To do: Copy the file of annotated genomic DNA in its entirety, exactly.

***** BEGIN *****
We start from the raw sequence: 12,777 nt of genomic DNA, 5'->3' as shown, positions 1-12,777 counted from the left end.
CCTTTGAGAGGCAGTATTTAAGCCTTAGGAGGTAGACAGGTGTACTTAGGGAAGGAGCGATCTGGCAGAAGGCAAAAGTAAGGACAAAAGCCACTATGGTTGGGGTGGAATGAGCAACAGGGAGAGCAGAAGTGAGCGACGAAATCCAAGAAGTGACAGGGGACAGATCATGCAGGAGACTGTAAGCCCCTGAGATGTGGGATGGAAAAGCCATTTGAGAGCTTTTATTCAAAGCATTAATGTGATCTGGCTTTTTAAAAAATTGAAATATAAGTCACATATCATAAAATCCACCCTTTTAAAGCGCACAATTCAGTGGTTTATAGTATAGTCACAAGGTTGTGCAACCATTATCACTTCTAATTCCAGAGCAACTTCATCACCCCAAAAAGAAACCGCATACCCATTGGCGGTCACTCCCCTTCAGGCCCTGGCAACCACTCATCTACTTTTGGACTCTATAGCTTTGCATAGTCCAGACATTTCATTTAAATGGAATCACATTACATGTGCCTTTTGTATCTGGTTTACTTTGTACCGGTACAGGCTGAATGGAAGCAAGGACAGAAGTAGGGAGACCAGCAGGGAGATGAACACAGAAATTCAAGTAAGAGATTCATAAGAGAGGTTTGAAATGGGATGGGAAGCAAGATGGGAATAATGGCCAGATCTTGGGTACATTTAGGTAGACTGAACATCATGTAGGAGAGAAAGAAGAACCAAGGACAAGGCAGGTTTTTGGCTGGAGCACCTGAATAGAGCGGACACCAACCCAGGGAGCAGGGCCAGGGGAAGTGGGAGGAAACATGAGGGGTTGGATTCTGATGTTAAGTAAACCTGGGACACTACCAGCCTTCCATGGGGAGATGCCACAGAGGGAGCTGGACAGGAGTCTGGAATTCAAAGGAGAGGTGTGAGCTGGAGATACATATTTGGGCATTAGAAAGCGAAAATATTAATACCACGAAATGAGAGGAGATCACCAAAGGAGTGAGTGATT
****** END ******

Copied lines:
We start from the raw sequence: 12,777 nt of genomic DNA, 5'->3' as shown, positions 1-12,777 counted from the left end.
CCTTTGAGAGGCAGTATTTAAGCCTTAGGAGGTAGACAGGTGTACTTAGGGAAGGAGCGATCTGGCAGAAGGCAAAAGTAAGGACAAAAGCCACTATGGTTGGGGTGGAATGAGCAACAGGGAGAGCAGAAGTGAGCGACGAAATCCAAGAAGTGACAGGGGACAGATCATGCAGGAGACTGTAAGCCCCTGAGATGTGGGATGGAAAAGCCATTTGAGAGCTTTTATTCAAAGCATTAATGTGATCTGGCTTTTTAAAAAATTGAAATATAAGTCACATATCATAAAATCCACCCTTTTAAAGCGCACAATTCAGTGGTTTATAGTATAGTCACAAGGTTGTGCAACCATTATCACTTCTAATTCCAGAGCAACTTCATCACCCCAAAAAGAAACCGCATACCCATTGGCGGTCACTCCCCTTCAGGCCCTGGCAACCACTCATCTACTTTTGGACTCTATAGCTTTGCATAGTCCAGACATTTCATTTAAATGGAATCACATTACATGTGCCTTTTGTATCTGGTTTACTTTGTACCGGTACAGGCTGAATGGAAGCAAGGACAGAAGTAGGGAGACCAGCAGGGAGATGAACACAGAAATTCAAGTAAGAGATTCATAAGAGAGGTTTGAAATGGGATGGGAAGCAAGATGGGAATAATGGCCAGATCTTGGGTACATTTAGGTAGACTGAACATCATGTAGGAGAGAAAGAAGAACCAAGGACAAGGCAGGTTTTTGGCTGGAGCACCTGAATAGAGCGGACACCAACCCAGGGAGCAGGGCCAGGGGAAGTGGGAGGAAACATGAGGGGTTGGATTCTGATGTTAAGTAAACCTGGGACACTACCAGCCTTCCATGGGGAGATGCCACAGAGGGAGCTGGACAGGAGTCTGGAATTCAAAGGAGAGGTGTGAGCTGGAGATACATATTTGGGCATTAGAAAGCGAAAATATTAATACCACGAAATGAGAGGAGATCACCAAAGGAGTGAGTGATT